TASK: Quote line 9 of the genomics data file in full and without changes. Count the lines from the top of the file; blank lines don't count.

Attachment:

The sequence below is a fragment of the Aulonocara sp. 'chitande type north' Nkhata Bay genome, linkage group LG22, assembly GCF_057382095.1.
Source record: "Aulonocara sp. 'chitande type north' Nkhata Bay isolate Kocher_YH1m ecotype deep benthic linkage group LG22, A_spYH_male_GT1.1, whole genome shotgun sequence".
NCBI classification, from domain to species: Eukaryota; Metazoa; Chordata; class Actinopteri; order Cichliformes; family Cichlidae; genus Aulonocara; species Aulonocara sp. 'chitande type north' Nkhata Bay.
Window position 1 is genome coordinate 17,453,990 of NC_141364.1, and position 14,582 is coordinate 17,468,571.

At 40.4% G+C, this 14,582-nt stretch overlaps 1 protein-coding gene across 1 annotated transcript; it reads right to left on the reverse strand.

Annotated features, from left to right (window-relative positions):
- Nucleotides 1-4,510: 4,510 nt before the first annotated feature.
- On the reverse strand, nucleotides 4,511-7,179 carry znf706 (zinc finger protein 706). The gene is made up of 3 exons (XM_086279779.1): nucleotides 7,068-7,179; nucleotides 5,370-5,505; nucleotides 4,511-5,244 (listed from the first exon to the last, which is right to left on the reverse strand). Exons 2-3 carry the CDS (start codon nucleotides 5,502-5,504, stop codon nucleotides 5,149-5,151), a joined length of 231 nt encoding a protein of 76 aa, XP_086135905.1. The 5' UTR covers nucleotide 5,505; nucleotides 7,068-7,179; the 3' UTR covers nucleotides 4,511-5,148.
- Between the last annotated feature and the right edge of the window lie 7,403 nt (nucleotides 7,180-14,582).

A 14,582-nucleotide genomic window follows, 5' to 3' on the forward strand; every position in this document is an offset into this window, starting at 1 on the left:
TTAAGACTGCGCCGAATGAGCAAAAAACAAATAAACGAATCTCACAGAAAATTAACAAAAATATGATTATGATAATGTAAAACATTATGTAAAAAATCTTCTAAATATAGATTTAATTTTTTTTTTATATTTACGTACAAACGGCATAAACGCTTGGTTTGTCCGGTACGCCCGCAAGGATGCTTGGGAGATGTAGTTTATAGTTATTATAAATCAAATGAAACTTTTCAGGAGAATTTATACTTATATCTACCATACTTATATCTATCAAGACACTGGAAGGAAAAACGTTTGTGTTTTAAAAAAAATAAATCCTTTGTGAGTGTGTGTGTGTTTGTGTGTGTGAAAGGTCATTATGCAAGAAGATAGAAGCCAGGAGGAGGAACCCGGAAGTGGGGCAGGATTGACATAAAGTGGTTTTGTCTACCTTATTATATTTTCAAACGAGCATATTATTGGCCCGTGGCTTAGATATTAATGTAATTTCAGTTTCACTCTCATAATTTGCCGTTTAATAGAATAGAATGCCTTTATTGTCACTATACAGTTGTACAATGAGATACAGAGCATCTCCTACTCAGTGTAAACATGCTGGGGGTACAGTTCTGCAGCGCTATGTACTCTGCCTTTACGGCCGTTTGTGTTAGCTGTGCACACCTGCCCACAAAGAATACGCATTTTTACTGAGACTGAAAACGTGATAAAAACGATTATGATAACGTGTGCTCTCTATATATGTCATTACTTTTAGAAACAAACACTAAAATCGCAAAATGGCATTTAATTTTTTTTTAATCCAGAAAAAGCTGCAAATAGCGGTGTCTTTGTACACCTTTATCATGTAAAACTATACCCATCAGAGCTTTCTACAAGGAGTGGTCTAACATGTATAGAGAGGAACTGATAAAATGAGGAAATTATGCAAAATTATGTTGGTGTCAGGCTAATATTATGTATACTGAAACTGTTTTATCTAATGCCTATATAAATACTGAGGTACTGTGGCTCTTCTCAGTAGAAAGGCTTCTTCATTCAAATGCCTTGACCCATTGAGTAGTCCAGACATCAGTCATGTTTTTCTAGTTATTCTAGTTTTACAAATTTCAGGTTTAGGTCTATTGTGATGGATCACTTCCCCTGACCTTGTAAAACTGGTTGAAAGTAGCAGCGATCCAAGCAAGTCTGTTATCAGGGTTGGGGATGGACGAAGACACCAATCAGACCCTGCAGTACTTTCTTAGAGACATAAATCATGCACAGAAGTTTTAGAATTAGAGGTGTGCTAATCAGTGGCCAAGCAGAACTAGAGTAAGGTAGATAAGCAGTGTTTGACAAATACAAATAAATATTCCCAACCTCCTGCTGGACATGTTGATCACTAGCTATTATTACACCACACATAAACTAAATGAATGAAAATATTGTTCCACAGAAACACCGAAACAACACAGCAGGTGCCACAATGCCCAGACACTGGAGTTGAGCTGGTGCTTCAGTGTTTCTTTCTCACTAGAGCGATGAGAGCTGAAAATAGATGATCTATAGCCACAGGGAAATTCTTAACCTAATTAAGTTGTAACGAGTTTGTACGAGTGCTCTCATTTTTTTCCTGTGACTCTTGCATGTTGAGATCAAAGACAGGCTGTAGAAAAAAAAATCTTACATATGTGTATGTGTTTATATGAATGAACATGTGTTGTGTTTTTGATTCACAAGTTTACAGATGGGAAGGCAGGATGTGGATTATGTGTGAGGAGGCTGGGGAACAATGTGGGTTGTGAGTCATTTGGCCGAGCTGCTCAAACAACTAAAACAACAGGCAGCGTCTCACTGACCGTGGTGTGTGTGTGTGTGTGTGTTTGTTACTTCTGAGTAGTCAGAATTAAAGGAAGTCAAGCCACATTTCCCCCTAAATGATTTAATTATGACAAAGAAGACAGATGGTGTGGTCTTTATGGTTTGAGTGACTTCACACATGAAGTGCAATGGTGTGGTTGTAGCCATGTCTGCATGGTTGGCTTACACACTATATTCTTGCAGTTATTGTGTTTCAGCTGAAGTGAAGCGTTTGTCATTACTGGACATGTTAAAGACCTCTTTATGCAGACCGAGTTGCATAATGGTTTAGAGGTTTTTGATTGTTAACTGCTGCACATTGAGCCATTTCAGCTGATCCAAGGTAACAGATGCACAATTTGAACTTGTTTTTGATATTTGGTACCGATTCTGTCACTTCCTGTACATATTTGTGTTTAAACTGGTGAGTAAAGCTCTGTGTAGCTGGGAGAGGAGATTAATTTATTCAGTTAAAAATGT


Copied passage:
- Between the last annotated feature and the right edge of the window lie 7,403 nt (nucleotides 7,180-14,582).